Japan Glances



Kōban or police boxes can be found all around Japan, from busy street corners to far-flung rural train stations. These small outposts serve as local policing centers, boosting the sense of public safety and providing basic community services, such as helping pedestrians find their destinations.

The Front Line of Public Safety

A sign outside a kōban.

Kōban are Japan’s ubiquitous police boxes. These outposts are operated by a rotating crew of law enforcement officers from police headquarters and located in areas seen as more susceptible to crime, including near train stations, parks, and other public areas. They serve to maintain public safety at the community level by acting as a contact point between the police and local citizens, providing important services like making people aware of potential safety issues, receiving lost items, and recording minor incidents.

Many in Japan find a police officer standing outside a kōban a reassuring sight and an effective crime deterrent. Police boxes not only keep the peace but also help direct pedestrians, bicyclists, and drivers to nearby destinations. Kōban usually have large, detailed neighborhood maps, and many people take advantage of the geographical knowledge of officers, who readily accept inquiries.

Kōban in urban areas are typically open on a 24-hour basis. Police officers conduct patrols on foot, bicycle, motor scooter, or car, responding to incidents and criminal activity. Gathering information and listening to citizens’ concerns are also important duties of omawarisan, a term meaning “those who make the rounds” used for uniformed police.

As Japan rapidly grays, police boxes are taking on a key role in protecting the well-being of older citizens. This includes offering advice on telephone scams, persistent criminal schemes largely targeting the elderly, and helping to locate seniors suffering from dementia who wander off or go missing, a mounting problem in Japan.

A patokā (squad car) that patrols the area around Ueno Park in Tokyo.

A Visual Part of the Community

Resident-type police boxes known as chūzaisho are common in suburban and rural areas, differing from their urban counterparts in having living quarters for officers and their families. According to figures from the Community Safety Bureau, Japan in 2014 had 12,807 police boxes nationwide, with numbers of kōban and chūzaisho being nearly equal.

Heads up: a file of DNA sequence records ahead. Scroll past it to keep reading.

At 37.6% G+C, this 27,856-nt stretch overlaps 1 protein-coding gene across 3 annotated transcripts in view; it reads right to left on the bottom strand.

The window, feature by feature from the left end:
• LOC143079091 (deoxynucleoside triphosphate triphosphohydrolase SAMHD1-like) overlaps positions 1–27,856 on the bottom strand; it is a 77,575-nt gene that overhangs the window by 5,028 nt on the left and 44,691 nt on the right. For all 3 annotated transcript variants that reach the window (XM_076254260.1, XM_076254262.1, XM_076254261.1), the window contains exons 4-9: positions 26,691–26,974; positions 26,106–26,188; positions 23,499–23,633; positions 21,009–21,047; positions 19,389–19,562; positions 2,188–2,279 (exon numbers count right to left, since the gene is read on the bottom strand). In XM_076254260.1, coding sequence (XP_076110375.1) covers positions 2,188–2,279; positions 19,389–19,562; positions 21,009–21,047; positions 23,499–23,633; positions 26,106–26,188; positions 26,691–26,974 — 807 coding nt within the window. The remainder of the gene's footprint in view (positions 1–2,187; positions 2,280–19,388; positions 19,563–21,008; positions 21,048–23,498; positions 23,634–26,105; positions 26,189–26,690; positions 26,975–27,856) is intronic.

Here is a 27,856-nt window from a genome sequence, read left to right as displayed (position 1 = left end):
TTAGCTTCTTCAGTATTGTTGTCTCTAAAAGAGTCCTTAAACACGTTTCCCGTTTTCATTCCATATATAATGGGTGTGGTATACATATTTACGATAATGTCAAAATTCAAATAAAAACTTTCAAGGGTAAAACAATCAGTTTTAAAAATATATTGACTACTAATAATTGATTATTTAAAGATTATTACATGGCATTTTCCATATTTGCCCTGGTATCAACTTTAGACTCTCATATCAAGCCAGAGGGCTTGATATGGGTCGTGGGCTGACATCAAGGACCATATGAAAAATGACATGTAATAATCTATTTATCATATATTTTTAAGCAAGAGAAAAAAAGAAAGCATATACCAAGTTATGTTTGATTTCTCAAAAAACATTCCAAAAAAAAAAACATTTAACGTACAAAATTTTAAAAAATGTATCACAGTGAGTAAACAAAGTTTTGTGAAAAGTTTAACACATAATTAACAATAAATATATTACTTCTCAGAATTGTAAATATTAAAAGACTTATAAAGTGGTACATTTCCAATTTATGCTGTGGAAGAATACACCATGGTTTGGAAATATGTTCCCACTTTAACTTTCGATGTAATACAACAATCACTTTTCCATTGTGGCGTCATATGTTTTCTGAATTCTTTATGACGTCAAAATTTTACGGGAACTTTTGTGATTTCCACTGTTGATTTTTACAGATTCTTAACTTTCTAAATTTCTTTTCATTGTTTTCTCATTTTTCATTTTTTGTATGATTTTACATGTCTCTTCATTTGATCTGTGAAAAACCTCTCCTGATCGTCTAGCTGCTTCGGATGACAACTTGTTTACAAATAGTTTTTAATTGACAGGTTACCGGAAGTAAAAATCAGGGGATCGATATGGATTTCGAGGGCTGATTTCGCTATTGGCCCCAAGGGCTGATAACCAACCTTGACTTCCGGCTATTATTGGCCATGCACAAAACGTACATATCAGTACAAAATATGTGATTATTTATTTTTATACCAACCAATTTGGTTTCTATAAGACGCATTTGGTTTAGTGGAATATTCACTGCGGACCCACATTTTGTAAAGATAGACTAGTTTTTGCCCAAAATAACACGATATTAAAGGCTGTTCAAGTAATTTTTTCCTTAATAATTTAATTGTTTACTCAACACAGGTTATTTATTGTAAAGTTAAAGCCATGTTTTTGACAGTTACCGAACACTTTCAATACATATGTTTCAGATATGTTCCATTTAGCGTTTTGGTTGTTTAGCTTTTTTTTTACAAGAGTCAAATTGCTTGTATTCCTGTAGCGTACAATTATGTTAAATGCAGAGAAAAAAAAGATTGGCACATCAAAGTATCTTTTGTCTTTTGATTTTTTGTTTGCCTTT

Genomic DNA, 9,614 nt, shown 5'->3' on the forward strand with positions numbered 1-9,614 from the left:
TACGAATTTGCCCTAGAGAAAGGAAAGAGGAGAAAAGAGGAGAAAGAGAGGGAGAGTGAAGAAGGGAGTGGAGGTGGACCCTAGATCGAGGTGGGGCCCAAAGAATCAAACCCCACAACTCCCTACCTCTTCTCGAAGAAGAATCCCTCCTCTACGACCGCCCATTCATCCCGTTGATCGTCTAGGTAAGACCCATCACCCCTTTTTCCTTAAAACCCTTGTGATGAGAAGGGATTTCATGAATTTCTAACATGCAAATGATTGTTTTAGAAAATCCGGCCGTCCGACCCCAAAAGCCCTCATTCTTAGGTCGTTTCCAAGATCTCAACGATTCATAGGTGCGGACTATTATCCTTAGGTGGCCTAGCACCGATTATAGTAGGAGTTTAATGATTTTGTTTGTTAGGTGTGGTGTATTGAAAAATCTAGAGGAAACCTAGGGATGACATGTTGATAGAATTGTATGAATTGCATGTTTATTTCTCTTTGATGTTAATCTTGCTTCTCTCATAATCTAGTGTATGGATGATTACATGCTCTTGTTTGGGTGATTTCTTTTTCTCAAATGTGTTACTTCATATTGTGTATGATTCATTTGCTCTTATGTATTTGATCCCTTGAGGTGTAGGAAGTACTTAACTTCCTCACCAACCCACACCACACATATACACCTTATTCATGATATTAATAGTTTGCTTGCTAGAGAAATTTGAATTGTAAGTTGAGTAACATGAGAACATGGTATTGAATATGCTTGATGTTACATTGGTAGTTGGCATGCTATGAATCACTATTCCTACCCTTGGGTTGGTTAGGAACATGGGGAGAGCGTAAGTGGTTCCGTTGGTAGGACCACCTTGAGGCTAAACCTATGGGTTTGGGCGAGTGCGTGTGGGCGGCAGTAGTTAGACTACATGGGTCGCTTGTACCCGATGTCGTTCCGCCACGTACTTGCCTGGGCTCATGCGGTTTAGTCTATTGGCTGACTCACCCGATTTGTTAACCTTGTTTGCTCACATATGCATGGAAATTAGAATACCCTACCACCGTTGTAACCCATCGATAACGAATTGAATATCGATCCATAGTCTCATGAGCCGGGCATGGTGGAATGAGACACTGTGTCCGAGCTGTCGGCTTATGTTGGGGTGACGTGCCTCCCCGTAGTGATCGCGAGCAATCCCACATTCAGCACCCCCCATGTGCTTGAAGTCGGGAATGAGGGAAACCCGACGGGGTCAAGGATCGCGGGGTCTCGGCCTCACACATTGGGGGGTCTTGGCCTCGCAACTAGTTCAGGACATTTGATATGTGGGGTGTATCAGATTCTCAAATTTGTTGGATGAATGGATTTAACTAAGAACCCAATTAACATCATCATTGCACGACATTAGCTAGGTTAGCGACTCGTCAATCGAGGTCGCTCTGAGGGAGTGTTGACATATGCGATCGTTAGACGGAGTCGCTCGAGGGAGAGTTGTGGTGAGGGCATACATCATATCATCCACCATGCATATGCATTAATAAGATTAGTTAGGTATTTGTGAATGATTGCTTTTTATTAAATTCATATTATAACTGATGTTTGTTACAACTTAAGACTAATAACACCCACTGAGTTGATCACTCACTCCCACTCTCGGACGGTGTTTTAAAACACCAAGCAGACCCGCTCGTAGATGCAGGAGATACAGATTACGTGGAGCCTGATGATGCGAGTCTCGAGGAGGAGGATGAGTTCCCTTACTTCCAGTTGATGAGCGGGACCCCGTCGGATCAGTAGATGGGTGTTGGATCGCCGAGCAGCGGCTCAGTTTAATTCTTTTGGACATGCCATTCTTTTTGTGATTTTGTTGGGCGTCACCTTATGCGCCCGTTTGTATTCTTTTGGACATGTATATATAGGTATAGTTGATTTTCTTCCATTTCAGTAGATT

Many smaller kōban have periods where no officer is on duty. In such situations there is often a phone residents can use to contact the authorities in case of an emergency. Some select police boxes in Tokyo feature information panels with touchscreens offering neighborhood maps and other essential information.

The kōban at the Sukiyabashi intersection in Tokyo’s Ginza district.

Some law enforcement departments deploy mobile kōban to areas lacking established police boxes. Often a van or microbus, these specially designated vehicles bolster communication between the police and local residents by patrolling neighborhoods as well as serving as temporary stations when parked.

Even in cases where there is no kōban nearby, people can contact the police in an emergency simply by dialing 110 from either a public or private landline or mobile phone. For non-emergencies, such as discussing neighborhood safety concerns, citizens are advised to call 9110.

The Kōban System Overseas

Since the 1980s the Japan International Cooperation Agency and Tokyo’s Metropolitan Police Department have teamed up to introduce the kōban system to countries in Asia and South America. Singapore was the first nation to bring aboard the police-keeping style in 1983, adapting it to its own law enforcement customs and needs under the name the Koban Way. Since 1997, it has also worked together with Japan in providing training to other countries looking to establish the kōban structure.

Police boxes serve as safe havens for children in need of assistance.

Brazil, host of the 2014 soccer World Cup and 2016 Summer Olympic Games, has adopted aspects of the police box system to improve public safety in districts suffering from heavy crime. With assistance from JICA and law-enforcement experts, the Brazilian kōban program has developed to a level where it is now involved in south-south cooperation with several other Latin American nations.

Kōban continue to garner attention overseas, with police boxes popping up in Manhattan and Waikiki as well as such countries as South Korea, Taiwan, and Indonesia. China has also recently introduced versions of the system.

In Japan, the accessibility of kōban maintains their importance as the front line of public safety.

(Banner photo: The iconic kōban at the Sukiyabashi intersection in the Ginza district of Tokyo.)

Photo credit:Patokā at Ueno Park: midorisyu

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